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I'm interested in classifying distributions with a high skew. Is it appropriate to say that just because a distribution has a high skew, does it have a large standard deviation?

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    $\begingroup$ If I divide all values by $10^{100}$ most measures of skewness (such as the standardized third central moment) do not change, but the standard deviation becomes astronomically small. So either the answer is an obvious, emphatic "no" or else it depends on how you intend to measure "skewness": could you explain? $\endgroup$ – whuber Jan 5 '17 at 15:15
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No.

Most simple example in excel: Skewness is equal in both cases, standard deviation highly different. Therefore it is not appropriate to say in general that high skew means large std.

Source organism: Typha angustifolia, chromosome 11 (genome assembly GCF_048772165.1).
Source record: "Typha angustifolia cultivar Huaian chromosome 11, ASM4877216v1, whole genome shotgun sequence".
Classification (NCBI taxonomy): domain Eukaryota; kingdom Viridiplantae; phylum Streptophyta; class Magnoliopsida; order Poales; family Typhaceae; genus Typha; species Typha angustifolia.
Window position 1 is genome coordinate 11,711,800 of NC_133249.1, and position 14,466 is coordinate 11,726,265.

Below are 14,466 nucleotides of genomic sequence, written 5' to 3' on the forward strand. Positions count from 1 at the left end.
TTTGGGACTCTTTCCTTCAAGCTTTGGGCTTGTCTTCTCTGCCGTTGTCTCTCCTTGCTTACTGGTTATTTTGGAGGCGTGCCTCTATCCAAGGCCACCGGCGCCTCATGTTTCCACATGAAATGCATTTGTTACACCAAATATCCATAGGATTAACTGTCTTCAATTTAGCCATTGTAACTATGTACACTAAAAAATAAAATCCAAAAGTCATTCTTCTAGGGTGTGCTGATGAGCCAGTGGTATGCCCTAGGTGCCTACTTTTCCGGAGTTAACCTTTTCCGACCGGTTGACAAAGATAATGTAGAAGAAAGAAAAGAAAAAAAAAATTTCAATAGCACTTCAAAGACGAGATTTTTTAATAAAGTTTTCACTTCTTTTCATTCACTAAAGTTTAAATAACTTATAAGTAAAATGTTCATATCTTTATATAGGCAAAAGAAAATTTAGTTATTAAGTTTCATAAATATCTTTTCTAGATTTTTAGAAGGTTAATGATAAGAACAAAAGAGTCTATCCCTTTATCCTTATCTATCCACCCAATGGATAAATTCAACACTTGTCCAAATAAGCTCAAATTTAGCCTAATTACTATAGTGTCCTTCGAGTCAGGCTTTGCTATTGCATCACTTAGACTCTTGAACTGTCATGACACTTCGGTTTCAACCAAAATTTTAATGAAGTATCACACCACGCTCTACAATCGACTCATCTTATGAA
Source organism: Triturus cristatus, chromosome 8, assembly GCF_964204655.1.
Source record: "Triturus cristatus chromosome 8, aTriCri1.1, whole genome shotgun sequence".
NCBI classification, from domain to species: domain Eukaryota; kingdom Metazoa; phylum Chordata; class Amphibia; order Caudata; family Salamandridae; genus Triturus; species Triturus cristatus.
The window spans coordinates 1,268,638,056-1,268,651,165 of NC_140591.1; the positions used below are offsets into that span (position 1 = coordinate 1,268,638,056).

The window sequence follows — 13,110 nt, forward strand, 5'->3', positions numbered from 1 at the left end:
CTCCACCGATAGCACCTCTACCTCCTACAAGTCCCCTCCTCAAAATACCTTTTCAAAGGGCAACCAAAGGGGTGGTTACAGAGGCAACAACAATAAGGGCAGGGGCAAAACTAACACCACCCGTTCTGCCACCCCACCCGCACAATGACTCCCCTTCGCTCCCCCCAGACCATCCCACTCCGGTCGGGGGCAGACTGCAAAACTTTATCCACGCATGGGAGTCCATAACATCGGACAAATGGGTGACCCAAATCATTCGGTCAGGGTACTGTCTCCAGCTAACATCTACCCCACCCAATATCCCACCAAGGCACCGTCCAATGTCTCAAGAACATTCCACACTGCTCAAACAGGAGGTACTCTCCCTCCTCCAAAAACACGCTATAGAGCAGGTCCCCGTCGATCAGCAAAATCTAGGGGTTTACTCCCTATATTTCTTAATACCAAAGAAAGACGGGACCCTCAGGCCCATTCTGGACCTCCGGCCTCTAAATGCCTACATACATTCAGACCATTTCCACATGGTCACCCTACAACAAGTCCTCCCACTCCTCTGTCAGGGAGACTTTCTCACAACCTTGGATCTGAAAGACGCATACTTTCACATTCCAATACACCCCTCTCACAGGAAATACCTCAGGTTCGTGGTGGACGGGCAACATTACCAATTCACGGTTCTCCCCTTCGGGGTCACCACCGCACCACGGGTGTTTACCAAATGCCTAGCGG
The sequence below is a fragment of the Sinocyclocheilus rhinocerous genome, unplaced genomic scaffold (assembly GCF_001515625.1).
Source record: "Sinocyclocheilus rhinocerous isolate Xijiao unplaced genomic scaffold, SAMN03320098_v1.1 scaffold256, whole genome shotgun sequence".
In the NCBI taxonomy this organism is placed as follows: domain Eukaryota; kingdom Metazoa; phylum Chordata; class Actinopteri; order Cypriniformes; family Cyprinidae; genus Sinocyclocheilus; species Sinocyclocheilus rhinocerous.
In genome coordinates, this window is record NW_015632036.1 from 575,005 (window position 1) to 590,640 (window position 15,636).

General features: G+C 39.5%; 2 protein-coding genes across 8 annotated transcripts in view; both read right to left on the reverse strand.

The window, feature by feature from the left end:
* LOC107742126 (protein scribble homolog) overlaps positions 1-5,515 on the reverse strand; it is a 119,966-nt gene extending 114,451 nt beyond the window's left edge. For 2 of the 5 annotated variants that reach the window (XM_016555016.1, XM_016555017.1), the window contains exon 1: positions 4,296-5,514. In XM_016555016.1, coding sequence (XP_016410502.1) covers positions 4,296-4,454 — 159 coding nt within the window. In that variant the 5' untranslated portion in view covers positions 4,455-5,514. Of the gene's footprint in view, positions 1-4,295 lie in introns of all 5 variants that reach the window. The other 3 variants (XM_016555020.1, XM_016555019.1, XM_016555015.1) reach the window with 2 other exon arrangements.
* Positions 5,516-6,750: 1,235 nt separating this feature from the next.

Skewness is a direction in which a sample "leans" and does not depend on scaling, whereas standard deviation highly depends on scaling

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Further examples could be found where standard deviation is same, yet skewness is different.

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Skewness (by any reasonable measure - and there are a number that are used) is a consequence of the shape of the distribution, not of its location or scale - you could add(/subtract) a constant to the random variable or multiply(/divide) by a constant, and it would not change how skewed the distribution was.

For example, the most common measure of skewness, the one based on the third moment, can be written as the third moment of a standardized variable: $E[(\frac{X-\mu_X}{\sigma_X})^3]$. If you rescale the variable ($Y = kX$) -- which changes the standard deviation by a factor of $k$ - you scale both the numerator and denominator in that fraction by the same scale, which then cancels: $\frac{Y-\mu_Y}{\sigma_Y} = \frac{kX-k\mu_X}{k\sigma_X} = \frac{X-\mu_X}{\sigma_X}$, and so the expectation of its cube is unchanged.

Similar cancellation occurs with other measures of skewness.

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